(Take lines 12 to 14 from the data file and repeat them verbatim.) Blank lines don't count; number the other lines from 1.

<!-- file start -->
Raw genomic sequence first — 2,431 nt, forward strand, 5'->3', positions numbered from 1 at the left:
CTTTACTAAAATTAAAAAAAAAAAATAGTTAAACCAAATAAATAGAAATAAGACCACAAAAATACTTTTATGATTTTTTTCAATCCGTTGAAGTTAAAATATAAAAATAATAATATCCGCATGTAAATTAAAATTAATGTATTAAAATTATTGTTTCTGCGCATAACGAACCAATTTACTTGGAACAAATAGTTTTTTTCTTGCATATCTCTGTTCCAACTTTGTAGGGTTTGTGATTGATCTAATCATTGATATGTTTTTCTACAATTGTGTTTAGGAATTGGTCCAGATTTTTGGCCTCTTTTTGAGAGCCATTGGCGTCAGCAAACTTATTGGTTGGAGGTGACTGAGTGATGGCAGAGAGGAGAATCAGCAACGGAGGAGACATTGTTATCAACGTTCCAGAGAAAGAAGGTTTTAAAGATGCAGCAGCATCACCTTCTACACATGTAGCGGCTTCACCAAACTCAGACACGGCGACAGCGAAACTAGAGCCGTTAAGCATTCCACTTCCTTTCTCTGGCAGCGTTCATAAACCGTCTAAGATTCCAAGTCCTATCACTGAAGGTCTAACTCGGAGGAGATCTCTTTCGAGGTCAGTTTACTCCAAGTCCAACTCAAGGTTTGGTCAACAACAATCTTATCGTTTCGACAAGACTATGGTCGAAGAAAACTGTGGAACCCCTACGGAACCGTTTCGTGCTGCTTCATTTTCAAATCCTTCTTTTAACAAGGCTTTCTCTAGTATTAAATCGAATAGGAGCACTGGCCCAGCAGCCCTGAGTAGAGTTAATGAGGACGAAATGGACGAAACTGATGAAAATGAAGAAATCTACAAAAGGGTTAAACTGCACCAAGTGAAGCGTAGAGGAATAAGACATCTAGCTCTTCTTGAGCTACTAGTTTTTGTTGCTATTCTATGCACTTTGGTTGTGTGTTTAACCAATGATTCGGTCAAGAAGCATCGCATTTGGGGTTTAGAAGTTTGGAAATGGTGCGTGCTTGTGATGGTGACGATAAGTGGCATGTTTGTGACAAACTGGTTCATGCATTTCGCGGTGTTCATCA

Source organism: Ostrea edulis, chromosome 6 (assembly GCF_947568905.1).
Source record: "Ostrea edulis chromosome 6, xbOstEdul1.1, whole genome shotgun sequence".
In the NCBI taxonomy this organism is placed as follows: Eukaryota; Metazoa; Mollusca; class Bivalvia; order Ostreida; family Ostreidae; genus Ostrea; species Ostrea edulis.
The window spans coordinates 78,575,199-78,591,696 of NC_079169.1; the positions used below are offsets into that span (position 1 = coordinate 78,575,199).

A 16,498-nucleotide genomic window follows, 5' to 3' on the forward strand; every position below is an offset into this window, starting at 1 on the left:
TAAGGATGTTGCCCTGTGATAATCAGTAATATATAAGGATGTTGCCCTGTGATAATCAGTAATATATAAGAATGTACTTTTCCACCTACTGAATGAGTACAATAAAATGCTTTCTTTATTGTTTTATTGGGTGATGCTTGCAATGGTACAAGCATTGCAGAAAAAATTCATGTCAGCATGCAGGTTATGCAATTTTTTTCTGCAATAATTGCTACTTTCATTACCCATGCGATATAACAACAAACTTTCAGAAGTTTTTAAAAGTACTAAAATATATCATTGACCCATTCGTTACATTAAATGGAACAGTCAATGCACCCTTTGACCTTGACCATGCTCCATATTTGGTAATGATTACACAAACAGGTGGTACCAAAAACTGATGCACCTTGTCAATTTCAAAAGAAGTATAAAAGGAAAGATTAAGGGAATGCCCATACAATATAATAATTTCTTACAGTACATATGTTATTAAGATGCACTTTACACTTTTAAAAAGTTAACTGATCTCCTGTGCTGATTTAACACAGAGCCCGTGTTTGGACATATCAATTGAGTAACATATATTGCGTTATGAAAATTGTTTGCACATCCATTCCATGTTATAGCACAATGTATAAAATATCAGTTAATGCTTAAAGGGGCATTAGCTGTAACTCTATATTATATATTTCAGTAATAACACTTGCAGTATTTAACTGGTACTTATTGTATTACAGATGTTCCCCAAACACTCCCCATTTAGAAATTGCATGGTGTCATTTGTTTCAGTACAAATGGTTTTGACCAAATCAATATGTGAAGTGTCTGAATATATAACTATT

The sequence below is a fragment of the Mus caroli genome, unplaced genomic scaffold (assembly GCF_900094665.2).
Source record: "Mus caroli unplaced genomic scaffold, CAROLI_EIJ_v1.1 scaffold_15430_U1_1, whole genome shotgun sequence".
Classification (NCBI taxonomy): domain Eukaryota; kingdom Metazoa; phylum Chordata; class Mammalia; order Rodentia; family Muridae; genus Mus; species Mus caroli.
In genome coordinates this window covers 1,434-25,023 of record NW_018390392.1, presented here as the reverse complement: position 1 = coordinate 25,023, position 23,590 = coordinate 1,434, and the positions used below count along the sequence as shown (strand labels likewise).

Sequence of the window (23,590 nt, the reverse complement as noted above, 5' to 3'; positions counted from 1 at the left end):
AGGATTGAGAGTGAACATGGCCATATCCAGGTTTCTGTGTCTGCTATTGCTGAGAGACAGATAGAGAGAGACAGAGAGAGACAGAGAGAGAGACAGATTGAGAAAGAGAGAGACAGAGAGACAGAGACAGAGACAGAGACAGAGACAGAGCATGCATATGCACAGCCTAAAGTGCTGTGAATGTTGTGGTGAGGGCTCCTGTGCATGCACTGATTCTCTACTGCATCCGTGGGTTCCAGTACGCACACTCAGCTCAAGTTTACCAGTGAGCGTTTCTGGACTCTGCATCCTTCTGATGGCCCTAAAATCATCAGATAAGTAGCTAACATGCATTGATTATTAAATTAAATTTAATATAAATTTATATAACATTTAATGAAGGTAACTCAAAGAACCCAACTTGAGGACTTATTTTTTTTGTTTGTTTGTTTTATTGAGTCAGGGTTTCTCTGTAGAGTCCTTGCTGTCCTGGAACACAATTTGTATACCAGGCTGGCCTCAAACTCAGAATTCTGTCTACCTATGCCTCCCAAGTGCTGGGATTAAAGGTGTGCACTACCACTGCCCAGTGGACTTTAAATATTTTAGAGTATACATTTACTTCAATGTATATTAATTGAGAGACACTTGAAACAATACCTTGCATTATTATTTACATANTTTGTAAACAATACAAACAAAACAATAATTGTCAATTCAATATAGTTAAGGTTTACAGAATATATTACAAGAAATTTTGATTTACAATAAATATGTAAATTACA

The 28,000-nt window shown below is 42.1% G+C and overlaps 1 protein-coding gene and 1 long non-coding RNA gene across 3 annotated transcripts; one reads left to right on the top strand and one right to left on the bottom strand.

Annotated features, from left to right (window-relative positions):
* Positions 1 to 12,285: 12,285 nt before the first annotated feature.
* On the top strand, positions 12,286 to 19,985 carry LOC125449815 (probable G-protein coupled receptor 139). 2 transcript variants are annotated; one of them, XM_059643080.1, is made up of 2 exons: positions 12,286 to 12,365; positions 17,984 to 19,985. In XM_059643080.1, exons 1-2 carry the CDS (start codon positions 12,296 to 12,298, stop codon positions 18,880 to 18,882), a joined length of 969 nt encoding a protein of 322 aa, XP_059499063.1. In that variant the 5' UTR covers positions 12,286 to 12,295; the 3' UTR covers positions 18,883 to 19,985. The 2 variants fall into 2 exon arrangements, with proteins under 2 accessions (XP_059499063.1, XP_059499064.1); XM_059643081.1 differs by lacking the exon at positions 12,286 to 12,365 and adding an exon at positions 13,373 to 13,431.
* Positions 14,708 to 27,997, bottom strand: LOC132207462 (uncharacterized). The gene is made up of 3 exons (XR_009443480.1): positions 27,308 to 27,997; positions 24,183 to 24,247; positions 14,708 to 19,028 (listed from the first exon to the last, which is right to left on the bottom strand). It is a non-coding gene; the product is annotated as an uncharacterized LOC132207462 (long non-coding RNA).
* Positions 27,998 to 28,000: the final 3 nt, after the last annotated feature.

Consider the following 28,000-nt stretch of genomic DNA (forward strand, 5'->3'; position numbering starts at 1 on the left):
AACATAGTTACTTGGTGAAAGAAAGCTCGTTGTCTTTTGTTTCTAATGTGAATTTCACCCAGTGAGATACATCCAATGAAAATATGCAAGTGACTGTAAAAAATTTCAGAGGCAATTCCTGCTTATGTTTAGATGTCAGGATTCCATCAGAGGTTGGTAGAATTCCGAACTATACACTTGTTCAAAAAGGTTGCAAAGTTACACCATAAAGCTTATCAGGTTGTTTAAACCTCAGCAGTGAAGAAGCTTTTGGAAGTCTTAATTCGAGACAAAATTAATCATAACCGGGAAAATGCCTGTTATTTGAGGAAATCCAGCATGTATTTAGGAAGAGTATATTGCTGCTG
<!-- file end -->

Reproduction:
In genome coordinates this window covers 1,434-25,023 of record NW_018390392.1, presented here as the reverse complement: position 1 = coordinate 25,023, position 23,590 = coordinate 1,434, and the positions used below count along the sequence as shown (strand labels likewise).

Sequence of the window (23,590 nt, the reverse complement as noted above, 5' to 3'; positions counted from 1 at the left end):
AGGATTGAGAGTGAACATGGCCATATCCAGGTTTCTGTGTCTGCTATTGCTGAGAGACAGATAGAGAGAGACAGAGAGAGACAGAGAGAGAGACAGATTGAGAAAGAGAGAGACAGAGAGACAGAGACAGAGACAGAGACAGAGACAGAGCATGCATATGCACAGCCTAAAGTGCTGTGAATGTTGTGGTGAGGGCTCCTGTGCATGCACTGATTCTCTACTGCATCCGTGGGTTCCAGTACGCACACTCAGCTCAAGTTTACCAGTGAGCGTTTCTGGACTCTGCATCCTTCTGATGGCCCTAAAATCATCAGATAAGTAGCTAACATGCATTGATTATTAAATTAAATTTAATATAAATTTATATAACATTTAATGAAGGTAACTCAAAGAACCCAACTTGAGGACTTATTTTTTTTGTTTGTTTGTTTTATTGAGTCAGGGTTTCTCTGTAGAGTCCTTGCTGTCCTGGAACACAATTTGTATACCAGGCTGGCCTCAAACTCAGAATTCTGTCTACCTATGCCTCCCAAGTGCTGGGATTAAAGGTGTGCACTACCACTGCCCAGTGGACTTTAAATATTTTAGAGTATACATTTACTTCAATGTATATTAATTGAGAGACACTTGAAACAATACCTTGCATTATTATTTACATANTTTGTAAACAATACAAACAAAACAATAATTGTCAATTCAATATAGTTAAGGTTTACAGAATATATTACAAGAAATTTTGATTTACAATAAATATGTAAATTACA